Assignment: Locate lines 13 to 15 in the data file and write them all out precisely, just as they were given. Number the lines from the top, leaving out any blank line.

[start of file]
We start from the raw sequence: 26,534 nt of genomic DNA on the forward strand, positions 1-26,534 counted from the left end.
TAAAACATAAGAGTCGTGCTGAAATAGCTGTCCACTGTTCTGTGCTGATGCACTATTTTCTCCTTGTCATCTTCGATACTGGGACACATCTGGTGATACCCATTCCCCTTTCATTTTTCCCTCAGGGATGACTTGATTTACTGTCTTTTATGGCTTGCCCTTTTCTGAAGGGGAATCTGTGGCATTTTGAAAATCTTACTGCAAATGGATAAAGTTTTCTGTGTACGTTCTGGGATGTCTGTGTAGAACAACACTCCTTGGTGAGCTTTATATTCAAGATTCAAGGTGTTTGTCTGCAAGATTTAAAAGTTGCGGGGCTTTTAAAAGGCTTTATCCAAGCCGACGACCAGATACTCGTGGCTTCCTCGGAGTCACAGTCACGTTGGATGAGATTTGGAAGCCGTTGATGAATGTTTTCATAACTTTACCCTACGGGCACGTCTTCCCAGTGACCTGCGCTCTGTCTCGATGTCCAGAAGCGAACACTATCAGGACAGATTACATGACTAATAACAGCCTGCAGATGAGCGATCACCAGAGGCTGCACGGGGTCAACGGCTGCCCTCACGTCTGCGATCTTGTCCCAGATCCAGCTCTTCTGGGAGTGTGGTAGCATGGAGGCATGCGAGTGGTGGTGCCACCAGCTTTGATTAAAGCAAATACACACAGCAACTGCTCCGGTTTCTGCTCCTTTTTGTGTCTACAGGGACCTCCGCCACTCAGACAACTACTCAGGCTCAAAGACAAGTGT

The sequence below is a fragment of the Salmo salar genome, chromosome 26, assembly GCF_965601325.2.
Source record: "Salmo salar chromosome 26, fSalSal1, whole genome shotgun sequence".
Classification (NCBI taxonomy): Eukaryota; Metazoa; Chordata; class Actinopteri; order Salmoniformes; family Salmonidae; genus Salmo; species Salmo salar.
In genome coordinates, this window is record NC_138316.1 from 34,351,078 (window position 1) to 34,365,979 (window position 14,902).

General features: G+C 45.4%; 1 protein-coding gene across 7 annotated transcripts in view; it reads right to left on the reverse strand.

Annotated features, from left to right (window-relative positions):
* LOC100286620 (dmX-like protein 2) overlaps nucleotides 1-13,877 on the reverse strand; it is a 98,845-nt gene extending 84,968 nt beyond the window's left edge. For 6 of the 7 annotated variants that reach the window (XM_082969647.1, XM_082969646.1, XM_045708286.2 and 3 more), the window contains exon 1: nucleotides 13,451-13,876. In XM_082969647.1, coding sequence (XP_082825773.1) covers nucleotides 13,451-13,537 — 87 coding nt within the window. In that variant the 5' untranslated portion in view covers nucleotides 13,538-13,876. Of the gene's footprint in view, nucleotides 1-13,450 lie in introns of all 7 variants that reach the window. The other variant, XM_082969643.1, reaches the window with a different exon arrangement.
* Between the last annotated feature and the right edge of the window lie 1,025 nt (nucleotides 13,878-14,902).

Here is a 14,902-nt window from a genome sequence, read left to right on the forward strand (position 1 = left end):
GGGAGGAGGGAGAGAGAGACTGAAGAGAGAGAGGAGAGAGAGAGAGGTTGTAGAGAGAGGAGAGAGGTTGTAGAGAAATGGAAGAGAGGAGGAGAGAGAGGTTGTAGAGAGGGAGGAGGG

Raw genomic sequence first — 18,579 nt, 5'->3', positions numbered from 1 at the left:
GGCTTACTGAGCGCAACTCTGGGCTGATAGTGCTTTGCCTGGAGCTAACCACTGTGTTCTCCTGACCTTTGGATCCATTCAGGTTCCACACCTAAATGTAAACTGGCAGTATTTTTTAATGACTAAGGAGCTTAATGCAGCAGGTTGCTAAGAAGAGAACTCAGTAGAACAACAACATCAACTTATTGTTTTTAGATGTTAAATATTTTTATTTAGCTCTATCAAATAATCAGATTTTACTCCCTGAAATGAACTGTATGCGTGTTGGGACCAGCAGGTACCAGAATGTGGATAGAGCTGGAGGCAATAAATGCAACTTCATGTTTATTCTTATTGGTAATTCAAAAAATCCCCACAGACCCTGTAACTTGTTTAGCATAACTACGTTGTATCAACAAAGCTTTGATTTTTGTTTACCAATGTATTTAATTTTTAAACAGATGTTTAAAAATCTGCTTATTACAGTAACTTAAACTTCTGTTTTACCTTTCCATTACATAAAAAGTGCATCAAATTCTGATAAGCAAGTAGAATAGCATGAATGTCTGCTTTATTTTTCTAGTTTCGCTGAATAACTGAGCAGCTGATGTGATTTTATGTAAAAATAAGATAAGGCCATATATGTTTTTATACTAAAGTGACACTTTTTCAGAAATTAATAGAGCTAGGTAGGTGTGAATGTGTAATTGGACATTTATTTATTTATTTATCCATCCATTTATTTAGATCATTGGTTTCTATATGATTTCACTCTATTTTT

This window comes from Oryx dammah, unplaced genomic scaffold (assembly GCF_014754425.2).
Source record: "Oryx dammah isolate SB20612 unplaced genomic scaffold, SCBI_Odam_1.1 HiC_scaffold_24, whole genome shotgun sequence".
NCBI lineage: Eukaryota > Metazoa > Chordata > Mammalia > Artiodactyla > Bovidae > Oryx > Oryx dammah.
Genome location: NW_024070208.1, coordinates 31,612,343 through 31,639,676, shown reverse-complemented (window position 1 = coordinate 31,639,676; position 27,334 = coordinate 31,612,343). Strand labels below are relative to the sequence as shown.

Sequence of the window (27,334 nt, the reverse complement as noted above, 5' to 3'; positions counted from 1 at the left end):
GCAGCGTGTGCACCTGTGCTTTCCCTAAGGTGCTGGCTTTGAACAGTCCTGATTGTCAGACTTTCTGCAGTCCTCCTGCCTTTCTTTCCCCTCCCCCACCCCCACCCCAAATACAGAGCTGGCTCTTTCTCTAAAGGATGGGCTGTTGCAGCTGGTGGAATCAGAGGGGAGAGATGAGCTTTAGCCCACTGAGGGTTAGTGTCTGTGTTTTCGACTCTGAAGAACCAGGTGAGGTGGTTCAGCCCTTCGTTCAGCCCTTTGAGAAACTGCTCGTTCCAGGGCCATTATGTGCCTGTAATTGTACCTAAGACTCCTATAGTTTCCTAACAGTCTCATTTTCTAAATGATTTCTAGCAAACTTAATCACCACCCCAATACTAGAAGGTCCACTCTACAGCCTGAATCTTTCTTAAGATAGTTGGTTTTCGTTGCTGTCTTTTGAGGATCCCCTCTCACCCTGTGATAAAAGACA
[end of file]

Raw genomic sequence first — 18,579 nt, 5'->3', positions numbered from 1 at the left:
GGCTTACTGAGCGCAACTCTGGGCTGATAGTGCTTTGCCTGGAGCTAACCACTGTGTTCTCCTGACCTTTGGATCCATTCAGGTTCCACACCTAAATGTAAACTGGCAGTATTTTTTAATGACTAAGGAGCTTAATGCAGCAGGTTGCTAAGAAGAGAACTCAGTAGAACAACAACATCAACTTATTGTTTTTAGATGTTAAATATTTTTATTTAGCTCTATCAAATAATCAGATTTTACTCCCTGAAATGAACTGTATGCGTGTTGGGACCAGCAGGTACCAGAATGTGGATAGAGCTGGAGGCAATAAATGCAACTTCATGTTTATTCTTATTGGTAATTCAAAAAATCCCCACAGACCCTGTAACTTGTTTAGCATAACTACGTTGTATCAACAAAGCTTTGATTTTTGTTTACCAATGTATTTAATTTTTAAACAGATGTTTAAAAATCTGCTTATTACAGTAACTTAAACTTCTGTTTTACCTTTCCATTACATAAAAAGTGCATCAAATTCTGATAAGCAAGTAGAATAGCATGAATGTCTGCTTTATTTTTCTAGTTTCGCTGAATAACTGAGCAGCTGATGTGATTTTATGTAAAAATAAGATAAGGCCATATATGTTTTTATACTAAAGTGACACTTTTTCAGAAATTAATAGAGCTAGGTAGGTGTGAATGTGTAATTGGACATTTATTTATTTATTTATCCATCCATTTATTTAGATCATTGGTTTCTATATGATTTCACTCTATTTTT

This window comes from Oryx dammah, unplaced genomic scaffold (assembly GCF_014754425.2).